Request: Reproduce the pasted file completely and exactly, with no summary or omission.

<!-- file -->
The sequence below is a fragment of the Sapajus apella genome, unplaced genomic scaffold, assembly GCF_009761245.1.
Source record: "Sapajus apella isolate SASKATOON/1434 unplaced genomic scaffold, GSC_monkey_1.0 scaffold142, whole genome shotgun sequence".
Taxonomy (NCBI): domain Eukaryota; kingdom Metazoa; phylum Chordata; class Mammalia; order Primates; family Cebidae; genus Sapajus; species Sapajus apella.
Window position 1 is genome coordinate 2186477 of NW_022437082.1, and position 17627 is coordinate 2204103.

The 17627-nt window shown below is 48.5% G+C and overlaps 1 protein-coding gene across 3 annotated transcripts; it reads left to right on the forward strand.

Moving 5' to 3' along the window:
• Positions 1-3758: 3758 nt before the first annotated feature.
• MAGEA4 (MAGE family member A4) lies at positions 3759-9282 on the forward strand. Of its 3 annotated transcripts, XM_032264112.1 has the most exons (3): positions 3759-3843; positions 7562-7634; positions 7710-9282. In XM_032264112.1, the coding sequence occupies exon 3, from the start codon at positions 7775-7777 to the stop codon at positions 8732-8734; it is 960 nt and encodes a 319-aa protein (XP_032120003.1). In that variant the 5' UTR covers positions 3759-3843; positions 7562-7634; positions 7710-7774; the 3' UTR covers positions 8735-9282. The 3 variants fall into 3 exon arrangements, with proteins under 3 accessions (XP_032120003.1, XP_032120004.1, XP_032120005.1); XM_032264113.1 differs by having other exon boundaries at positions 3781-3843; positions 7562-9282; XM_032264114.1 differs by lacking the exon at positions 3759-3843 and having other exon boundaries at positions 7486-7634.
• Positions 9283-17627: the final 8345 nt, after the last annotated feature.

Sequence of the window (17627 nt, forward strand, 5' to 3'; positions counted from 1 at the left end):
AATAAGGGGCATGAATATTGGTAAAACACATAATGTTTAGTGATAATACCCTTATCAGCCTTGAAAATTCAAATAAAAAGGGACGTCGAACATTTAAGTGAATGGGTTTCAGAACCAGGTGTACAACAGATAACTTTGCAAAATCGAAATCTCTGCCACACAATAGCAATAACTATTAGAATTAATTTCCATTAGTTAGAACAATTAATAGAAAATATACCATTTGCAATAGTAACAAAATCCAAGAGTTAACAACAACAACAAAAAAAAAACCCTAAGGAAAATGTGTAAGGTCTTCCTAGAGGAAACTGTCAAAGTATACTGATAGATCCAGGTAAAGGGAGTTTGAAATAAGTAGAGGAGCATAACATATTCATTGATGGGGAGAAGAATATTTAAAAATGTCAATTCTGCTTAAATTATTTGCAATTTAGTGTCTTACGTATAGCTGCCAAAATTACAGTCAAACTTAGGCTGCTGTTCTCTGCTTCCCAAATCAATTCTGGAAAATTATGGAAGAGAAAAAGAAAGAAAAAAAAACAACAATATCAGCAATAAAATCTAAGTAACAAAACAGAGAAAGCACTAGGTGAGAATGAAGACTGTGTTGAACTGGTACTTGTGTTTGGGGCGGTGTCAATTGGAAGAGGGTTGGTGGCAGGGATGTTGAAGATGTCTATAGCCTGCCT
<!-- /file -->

The sequence below is a fragment of the Sapajus apella genome, unplaced genomic scaffold, assembly GCF_009761245.1.
Source record: "Sapajus apella isolate SASKATOON/1434 unplaced genomic scaffold, GSC_monkey_1.0 scaffold142, whole genome shotgun sequence".
Taxonomy (NCBI): domain Eukaryota; kingdom Metazoa; phylum Chordata; class Mammalia; order Primates; family Cebidae; genus Sapajus; species Sapajus apella.
Window position 1 is genome coordinate 2186477 of NW_022437082.1, and position 17627 is coordinate 2204103.

The 17627-nt window shown below is 48.5% G+C and overlaps 1 protein-coding gene across 3 annotated transcripts; it reads left to right on the forward strand.

Moving 5' to 3' along the window:
• Positions 1-3758: 3758 nt before the first annotated feature.
• MAGEA4 (MAGE family member A4) lies at positions 3759-9282 on the forward strand. Of its 3 annotated transcripts, XM_032264112.1 has the most exons (3): positions 3759-3843; positions 7562-7634; positions 7710-9282. In XM_032264112.1, the coding sequence occupies exon 3, from the start codon at positions 7775-7777 to the stop codon at positions 8732-8734; it is 960 nt and encodes a 319-aa protein (XP_032120003.1). In that variant the 5' UTR covers positions 3759-3843; positions 7562-7634; positions 7710-7774; the 3' UTR covers positions 8735-9282. The 3 variants fall into 3 exon arrangements, with proteins under 3 accessions (XP_032120003.1, XP_032120004.1, XP_032120005.1); XM_032264113.1 differs by having other exon boundaries at positions 3781-3843; positions 7562-9282; XM_032264114.1 differs by lacking the exon at positions 3759-3843 and having other exon boundaries at positions 7486-7634.
• Positions 9283-17627: the final 8345 nt, after the last annotated feature.

Sequence of the window (17627 nt, forward strand, 5' to 3'; positions counted from 1 at the left end):
AATAAGGGGCATGAATATTGGTAAAACACATAATGTTTAGTGATAATACCCTTATCAGCCTTGAAAATTCAAATAAAAAGGGACGTCGAACATTTAAGTGAATGGGTTTCAGAACCAGGTGTACAACAGATAACTTTGCAAAATCGAAATCTCTGCCACACAATAGCAATAACTATTAGAATTAATTTCCATTAGTTAGAACAATTAATAGAAAATATACCATTTGCAATAGTAACAAAATCCAAGAGTTAACAACAACAACAAAAAAAAAACCCTAAGGAAAATGTGTAAGGTCTTCCTAGAGGAAACTGTCAAAGTATACTGATAGATCCAGGTAAAGGGAGTTTGAAATAAGTAGAGGAGCATAACATATTCATTGATGGGGAGAAGAATATTTAAAAATGTCAATTCTGCTTAAATTATTTGCAATTTAGTGTCTTACGTATAGCTGCCAAAATTACAGTCAAACTTAGGCTGCTGTTCTCTGCTTCCCAAATCAATTCTGGAAAATTATGGAAGAGAAAAAGAAAGAAAAAAAAACAACAATATCAGCAATAAAATCTAAGTAACAAAACAGAGAAAGCACTAGGTGAGAATGAAGACTGTGTTGAACTGGTACTTGTGTTTGGGGCGGTGTCAATTGGAAGAGGGTTGGTGGCAGGGATGTTGAAGATGTCTATAGCCTGCCT